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Body language

In my career, I have learned how important the body language is in photojournalism. This week, this lesson has been confirmed.

US Ambassador to the United Nations Nikki Haley greets the South Sudan’s President Salva Kiir in a meeting in Juba on October 25, 2017. Photo by Albert Gonzalez Farran / AFP
US Ambassador to the United Nations Nikki Haley greets the South Sudan’s President Salva Kiir in a meeting in Juba on October 25, 2017. Photo by Albert Gonzalez Farran / AFP

South Sudanese President Salva Kiir is standing alone in a large meeting room of his office, exposed to cameras and a group of journalists, some of who are asking him inquisitorial questions.

After about thirty seconds that seemed long and likely deliberate, his guest, the United States ambassador to the UN, Nikki Haley, one of the most important figures in the Donald Trump administration, finally arrives. And she was walking quickly, with firm decision, with an evident self-confidence, extending smiling her hand with a touch of supremacy not very obvious in order to not to break the diplomatic protocol. And she was nearly dominating the President, who was still in a waiting position.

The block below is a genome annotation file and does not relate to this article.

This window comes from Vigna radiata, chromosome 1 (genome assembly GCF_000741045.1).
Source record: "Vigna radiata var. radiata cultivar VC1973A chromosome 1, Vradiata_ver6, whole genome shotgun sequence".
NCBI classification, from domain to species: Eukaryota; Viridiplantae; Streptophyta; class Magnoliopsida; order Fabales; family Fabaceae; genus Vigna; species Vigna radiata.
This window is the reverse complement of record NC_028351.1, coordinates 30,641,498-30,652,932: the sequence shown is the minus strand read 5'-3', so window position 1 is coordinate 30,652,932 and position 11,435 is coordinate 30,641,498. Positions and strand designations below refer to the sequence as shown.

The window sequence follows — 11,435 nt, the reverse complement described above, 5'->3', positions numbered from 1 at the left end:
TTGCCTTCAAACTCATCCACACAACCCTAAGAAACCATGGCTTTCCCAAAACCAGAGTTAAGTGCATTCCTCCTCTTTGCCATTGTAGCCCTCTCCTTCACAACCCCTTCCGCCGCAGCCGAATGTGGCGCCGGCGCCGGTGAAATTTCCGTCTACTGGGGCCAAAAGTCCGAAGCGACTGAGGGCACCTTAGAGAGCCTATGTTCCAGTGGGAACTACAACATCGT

The journalists do not know what happened and what was said in the meeting between these two important politicians. But the language of their bodies explained some things. A language that was photographed for the public opinion, which surely drew its own conclusions.

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